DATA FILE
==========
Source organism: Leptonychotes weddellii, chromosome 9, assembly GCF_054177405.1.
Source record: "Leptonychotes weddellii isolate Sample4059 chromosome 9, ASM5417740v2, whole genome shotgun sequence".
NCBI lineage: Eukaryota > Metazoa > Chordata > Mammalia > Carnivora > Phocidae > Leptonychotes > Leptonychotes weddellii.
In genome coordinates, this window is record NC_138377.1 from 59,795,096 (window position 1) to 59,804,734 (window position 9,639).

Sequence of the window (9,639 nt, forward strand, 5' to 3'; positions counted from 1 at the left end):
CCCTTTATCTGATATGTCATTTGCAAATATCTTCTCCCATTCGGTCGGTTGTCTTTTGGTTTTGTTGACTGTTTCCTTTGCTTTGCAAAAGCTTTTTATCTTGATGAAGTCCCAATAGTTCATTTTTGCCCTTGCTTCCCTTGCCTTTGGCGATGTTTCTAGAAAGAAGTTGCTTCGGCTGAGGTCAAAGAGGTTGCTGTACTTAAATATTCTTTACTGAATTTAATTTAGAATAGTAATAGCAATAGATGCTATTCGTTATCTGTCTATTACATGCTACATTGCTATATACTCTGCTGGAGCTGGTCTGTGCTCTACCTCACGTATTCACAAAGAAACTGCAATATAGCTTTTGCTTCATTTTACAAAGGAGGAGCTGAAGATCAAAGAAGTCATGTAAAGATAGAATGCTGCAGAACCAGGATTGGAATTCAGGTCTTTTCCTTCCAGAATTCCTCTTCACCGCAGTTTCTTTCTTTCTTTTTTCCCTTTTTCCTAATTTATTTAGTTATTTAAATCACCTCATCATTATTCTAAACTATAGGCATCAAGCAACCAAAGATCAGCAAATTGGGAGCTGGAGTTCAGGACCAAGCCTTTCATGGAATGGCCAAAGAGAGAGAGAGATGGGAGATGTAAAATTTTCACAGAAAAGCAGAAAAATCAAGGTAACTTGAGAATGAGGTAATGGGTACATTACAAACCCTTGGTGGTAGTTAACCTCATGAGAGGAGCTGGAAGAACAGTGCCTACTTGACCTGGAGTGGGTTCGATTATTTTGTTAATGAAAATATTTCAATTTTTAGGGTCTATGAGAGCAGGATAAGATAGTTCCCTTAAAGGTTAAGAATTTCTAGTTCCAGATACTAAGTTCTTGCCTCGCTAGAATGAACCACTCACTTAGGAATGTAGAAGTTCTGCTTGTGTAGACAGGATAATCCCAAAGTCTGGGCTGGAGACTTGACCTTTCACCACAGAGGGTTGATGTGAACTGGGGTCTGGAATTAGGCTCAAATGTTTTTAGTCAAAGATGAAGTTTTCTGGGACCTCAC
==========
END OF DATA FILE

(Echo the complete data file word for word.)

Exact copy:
Source organism: Leptonychotes weddellii, chromosome 9, assembly GCF_054177405.1.
Source record: "Leptonychotes weddellii isolate Sample4059 chromosome 9, ASM5417740v2, whole genome shotgun sequence".
NCBI lineage: Eukaryota > Metazoa > Chordata > Mammalia > Carnivora > Phocidae > Leptonychotes > Leptonychotes weddellii.
In genome coordinates, this window is record NC_138377.1 from 59,795,096 (window position 1) to 59,804,734 (window position 9,639).

Sequence of the window (9,639 nt, forward strand, 5' to 3'; positions counted from 1 at the left end):
CCCTTTATCTGATATGTCATTTGCAAATATCTTCTCCCATTCGGTCGGTTGTCTTTTGGTTTTGTTGACTGTTTCCTTTGCTTTGCAAAAGCTTTTTATCTTGATGAAGTCCCAATAGTTCATTTTTGCCCTTGCTTCCCTTGCCTTTGGCGATGTTTCTAGAAAGAAGTTGCTTCGGCTGAGGTCAAAGAGGTTGCTGTACTTAAATATTCTTTACTGAATTTAATTTAGAATAGTAATAGCAATAGATGCTATTCGTTATCTGTCTATTACATGCTACATTGCTATATACTCTGCTGGAGCTGGTCTGTGCTCTACCTCACGTATTCACAAAGAAACTGCAATATAGCTTTTGCTTCATTTTACAAAGGAGGAGCTGAAGATCAAAGAAGTCATGTAAAGATAGAATGCTGCAGAACCAGGATTGGAATTCAGGTCTTTTCCTTCCAGAATTCCTCTTCACCGCAGTTTCTTTCTTTCTTTTTTCCCTTTTTCCTAATTTATTTAGTTATTTAAATCACCTCATCATTATTCTAAACTATAGGCATCAAGCAACCAAAGATCAGCAAATTGGGAGCTGGAGTTCAGGACCAAGCCTTTCATGGAATGGCCAAAGAGAGAGAGAGATGGGAGATGTAAAATTTTCACAGAAAAGCAGAAAAATCAAGGTAACTTGAGAATGAGGTAATGGGTACATTACAAACCCTTGGTGGTAGTTAACCTCATGAGAGGAGCTGGAAGAACAGTGCCTACTTGACCTGGAGTGGGTTCGATTATTTTGTTAATGAAAATATTTCAATTTTTAGGGTCTATGAGAGCAGGATAAGATAGTTCCCTTAAAGGTTAAGAATTTCTAGTTCCAGATACTAAGTTCTTGCCTCGCTAGAATGAACCACTCACTTAGGAATGTAGAAGTTCTGCTTGTGTAGACAGGATAATCCCAAAGTCTGGGCTGGAGACTTGACCTTTCACCACAGAGGGTTGATGTGAACTGGGGTCTGGAATTAGGCTCAAATGTTTTTAGTCAAAGATGAAGTTTTCTGGGACCTCAC